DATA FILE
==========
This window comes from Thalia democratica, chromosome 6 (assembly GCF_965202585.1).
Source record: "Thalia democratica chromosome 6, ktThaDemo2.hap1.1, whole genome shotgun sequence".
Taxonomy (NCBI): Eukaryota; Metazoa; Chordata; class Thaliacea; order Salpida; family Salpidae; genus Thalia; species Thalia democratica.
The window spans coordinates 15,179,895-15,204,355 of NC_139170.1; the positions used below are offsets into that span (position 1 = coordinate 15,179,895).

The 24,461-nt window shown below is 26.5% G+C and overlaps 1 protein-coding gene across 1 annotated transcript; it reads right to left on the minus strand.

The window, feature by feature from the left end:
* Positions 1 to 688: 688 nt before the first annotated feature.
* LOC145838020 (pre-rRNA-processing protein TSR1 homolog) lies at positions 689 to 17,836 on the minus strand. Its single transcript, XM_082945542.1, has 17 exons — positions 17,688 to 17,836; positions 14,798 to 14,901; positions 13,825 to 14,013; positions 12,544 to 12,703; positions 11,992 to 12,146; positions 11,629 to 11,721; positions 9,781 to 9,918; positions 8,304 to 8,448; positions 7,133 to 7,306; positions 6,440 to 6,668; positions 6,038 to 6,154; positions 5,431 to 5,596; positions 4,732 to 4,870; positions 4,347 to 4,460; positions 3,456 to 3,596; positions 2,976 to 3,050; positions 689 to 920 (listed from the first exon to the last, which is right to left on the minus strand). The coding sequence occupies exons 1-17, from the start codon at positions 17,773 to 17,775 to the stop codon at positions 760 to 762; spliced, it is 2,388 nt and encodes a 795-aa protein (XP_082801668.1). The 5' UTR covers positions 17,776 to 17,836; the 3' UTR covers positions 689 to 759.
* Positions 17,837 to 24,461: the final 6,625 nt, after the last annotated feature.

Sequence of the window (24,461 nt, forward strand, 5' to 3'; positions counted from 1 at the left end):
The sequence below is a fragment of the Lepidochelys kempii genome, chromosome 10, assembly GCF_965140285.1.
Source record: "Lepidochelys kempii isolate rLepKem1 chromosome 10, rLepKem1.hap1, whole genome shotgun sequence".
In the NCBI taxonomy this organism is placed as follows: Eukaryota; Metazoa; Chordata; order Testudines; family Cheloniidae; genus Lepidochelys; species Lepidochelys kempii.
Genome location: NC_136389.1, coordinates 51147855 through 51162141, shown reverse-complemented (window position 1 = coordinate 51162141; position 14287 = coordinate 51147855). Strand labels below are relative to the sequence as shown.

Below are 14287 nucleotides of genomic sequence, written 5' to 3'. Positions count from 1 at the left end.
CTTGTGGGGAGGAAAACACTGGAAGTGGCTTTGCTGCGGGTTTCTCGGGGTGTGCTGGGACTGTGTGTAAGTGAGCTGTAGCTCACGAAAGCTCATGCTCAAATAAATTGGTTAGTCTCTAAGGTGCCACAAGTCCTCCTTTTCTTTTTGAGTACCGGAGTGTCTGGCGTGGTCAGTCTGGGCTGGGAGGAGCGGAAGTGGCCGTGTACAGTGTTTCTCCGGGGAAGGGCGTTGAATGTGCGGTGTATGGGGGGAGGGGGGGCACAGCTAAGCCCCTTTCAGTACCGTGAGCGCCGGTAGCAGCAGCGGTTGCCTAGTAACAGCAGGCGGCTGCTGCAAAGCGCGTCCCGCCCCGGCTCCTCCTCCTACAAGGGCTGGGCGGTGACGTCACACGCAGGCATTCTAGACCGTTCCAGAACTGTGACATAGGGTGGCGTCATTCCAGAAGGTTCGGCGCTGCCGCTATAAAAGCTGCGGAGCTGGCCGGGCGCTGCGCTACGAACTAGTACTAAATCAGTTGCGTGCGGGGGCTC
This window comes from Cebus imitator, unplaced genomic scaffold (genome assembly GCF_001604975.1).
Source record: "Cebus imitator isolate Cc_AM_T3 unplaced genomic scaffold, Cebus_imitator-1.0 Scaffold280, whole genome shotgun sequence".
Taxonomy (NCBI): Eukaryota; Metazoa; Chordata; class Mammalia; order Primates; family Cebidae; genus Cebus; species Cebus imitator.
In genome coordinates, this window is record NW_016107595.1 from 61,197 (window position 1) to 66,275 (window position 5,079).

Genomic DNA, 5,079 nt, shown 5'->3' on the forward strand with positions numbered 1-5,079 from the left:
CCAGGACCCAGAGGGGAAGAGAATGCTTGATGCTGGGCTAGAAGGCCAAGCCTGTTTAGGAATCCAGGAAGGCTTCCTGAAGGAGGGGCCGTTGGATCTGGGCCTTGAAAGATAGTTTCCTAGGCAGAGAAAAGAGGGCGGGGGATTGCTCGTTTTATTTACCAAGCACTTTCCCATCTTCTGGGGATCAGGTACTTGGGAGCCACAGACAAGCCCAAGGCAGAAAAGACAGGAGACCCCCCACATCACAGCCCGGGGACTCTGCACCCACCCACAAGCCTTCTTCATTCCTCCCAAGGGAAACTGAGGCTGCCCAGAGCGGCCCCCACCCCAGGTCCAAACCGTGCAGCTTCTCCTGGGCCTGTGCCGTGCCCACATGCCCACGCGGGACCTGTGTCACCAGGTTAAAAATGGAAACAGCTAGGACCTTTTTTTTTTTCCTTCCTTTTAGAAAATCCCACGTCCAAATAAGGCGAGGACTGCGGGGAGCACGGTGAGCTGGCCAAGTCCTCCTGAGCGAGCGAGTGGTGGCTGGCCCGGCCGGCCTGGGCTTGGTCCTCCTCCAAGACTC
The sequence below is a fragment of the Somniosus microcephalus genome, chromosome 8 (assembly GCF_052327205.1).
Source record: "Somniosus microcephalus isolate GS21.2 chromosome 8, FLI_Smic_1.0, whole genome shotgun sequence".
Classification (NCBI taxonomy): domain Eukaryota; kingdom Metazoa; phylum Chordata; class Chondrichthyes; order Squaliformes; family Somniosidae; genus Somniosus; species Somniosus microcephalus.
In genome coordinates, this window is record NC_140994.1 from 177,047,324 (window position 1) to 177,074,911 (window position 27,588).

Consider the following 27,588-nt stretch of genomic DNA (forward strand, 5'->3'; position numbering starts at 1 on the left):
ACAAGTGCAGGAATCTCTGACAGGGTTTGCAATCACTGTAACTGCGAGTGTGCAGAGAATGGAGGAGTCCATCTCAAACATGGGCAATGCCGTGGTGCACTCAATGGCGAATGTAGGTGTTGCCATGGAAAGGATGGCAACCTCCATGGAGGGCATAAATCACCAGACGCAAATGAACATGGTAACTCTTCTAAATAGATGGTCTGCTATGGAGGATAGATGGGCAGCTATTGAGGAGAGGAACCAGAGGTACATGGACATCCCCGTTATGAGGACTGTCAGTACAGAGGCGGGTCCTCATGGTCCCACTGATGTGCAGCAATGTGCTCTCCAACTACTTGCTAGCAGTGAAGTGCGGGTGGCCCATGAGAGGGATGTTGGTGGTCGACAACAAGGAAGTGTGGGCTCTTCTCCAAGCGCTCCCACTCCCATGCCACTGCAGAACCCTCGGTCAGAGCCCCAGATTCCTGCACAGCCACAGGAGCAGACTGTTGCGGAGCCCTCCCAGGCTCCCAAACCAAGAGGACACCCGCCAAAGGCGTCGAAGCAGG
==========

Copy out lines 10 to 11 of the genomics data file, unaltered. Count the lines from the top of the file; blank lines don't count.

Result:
Sequence of the window (24,461 nt, forward strand, 5' to 3'; positions counted from 1 at the left end):
The sequence below is a fragment of the Lepidochelys kempii genome, chromosome 10, assembly GCF_965140285.1.